E.C. Jarvis: Things to Avoid When Writing Erotica/love Scenes
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Note from the CEO: We support all writing here on Our Write Side. From time to time, we will cover topics on romance and erotica. E.C. Jarvis is our resident Erotica and Steampunk author.
Warning: Please be aware there are some naughty words to follow, due to the nature of this blog. If you are easily offended then please don’t read on.
You know what’s interesting? If you write something and have a moderate level of success in that arena, you are almost instantly considered a sort of expert on that topic. There is no validation for your expertise beyond that. It is therefore amusing to me that people view me as a font of knowledge when it comes to all things erotica. Would you like to know a secret? I’m no expert. I’m no real-life sex crazed mad woman who has been with hundreds of men (and women) in every conceivable position and/or setting. I’m just not that way inclined. I am, however, a fantasist. I have vivid dreams usually involving fictional characters (generally I dream in third person – as a fly on the wall, not with myself involved in the action) and yes, some of these dreams are a tad naughty. This is what makes me able to write.
Being an erotica author is really no different to being an author of any other genre (and yes I have written in other genres, so I can speak as a voice of experience in that regard). There aren’t really any extra rules to follow that you can’t apply to writing any other sort of scenes.
That said, there is a definite art to writing erotica/love scenes.
Let’s start with the real basics
- Avoid all anatomical descriptions – if I have to tell you this, then I worry for you. No, readers do not want to read about the squelching noise that is made when a man inserts his penis into a lady’s vagina… there are ways to gently insert (pardon the pun) that detail if you must, but not in that manner. If you are writing a love scene from a factual standpoint then you are doing it wrong.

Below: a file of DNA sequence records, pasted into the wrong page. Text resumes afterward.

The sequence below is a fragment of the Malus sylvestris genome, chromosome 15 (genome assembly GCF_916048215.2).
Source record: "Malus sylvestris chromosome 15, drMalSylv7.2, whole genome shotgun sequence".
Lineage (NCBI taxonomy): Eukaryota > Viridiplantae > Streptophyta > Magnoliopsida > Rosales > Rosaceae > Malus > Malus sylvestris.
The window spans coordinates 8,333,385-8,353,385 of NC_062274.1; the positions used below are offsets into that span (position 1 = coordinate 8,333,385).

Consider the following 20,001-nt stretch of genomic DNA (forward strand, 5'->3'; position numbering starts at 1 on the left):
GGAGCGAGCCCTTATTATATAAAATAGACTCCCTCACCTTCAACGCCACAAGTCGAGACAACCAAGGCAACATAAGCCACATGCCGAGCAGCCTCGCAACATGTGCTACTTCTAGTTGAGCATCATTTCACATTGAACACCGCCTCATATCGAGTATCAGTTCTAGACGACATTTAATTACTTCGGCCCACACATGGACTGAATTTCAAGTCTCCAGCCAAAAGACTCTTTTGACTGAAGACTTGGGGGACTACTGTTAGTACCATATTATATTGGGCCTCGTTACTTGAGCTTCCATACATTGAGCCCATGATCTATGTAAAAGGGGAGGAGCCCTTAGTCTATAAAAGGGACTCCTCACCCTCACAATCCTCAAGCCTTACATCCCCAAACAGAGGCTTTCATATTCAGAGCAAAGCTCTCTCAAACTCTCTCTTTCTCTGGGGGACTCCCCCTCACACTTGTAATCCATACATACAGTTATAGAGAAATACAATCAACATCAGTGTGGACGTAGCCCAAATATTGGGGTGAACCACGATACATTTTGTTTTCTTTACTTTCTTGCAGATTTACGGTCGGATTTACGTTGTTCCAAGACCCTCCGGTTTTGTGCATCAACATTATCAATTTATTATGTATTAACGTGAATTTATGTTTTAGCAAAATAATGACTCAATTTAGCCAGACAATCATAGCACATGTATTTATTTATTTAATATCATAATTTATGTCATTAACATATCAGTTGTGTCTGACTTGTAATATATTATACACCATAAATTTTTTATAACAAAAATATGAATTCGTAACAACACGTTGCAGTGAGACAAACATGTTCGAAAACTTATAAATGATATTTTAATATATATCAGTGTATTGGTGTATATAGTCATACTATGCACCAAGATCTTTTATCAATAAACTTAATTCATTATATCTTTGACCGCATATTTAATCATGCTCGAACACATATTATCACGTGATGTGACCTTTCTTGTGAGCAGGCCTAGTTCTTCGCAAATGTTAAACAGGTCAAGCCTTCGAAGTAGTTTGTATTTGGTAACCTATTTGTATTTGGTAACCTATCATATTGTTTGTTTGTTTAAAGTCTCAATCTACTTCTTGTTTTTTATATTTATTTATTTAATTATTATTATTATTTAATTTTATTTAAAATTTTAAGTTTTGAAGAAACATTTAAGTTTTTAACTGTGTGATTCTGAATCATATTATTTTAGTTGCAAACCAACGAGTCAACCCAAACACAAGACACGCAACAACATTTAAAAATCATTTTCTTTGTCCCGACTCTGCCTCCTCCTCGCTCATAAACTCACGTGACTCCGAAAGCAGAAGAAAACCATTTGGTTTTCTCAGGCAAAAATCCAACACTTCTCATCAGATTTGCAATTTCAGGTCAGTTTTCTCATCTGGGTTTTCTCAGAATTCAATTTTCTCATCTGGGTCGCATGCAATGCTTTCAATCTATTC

- Limit your use of adjectives when referring to body parts. Don’t repeatedly describe your male character’s penis as being ‘big’ or ‘gargantuan’… in fact please don’t ever use that last one unless you’re writing an erotic comedy.
- Chose just one or two descriptive words for the sexy body parts and stick to them. Don’t think you need to refer to a penis as something different each time you mention it, and please for the love of all that exists, don’t ever describe a woman losing her virginity as having lost ‘her flower’. You are writing erotica, not porn for imbeciles.
- You can be descriptive without being vulgar. Vulgarity is not necessary and will take your work to a level that you might not intend.
Really all it takes is the same amount of care and attention that you should put into the writing of any other scene. The writing needs to have a place within the whole story, to advance the plot or add dimension to your characters in some way. If you’re writing sex just for the sake of putting it in (ahem, really no pun intended) then it doesn’t belong there.
My final piece of advice is to read some erotica. There is a huge market out there, some of it is great – some of it is truly awful. Read it all because it’s the only real way to learn what works and what doesn’t, and if you don’t know where to start then I know a certain book by a certain blog post writer that might be just the thing you need…
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